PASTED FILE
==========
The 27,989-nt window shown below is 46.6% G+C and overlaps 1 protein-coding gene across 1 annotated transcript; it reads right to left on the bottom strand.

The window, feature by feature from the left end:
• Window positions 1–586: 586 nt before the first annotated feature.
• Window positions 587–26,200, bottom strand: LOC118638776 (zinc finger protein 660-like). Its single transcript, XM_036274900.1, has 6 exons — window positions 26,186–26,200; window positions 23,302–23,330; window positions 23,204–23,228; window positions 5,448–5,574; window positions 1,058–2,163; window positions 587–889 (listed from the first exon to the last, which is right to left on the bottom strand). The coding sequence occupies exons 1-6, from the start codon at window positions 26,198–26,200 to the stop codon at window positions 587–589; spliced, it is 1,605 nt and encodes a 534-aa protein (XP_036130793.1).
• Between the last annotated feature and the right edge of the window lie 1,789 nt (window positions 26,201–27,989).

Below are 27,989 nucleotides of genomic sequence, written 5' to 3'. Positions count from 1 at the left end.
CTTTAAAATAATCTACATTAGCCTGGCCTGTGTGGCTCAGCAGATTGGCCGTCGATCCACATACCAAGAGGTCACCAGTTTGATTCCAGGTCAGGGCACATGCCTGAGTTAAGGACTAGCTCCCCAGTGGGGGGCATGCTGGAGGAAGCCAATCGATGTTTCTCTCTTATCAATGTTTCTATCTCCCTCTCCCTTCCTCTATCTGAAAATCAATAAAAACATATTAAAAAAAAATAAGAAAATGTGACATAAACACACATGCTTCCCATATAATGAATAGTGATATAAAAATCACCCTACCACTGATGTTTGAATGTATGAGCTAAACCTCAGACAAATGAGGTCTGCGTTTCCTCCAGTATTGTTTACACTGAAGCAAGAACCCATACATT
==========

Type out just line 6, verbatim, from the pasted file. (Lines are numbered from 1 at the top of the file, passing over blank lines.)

Below are 27,989 nucleotides of genomic sequence, written 5' to 3'. Positions count from 1 at the left end.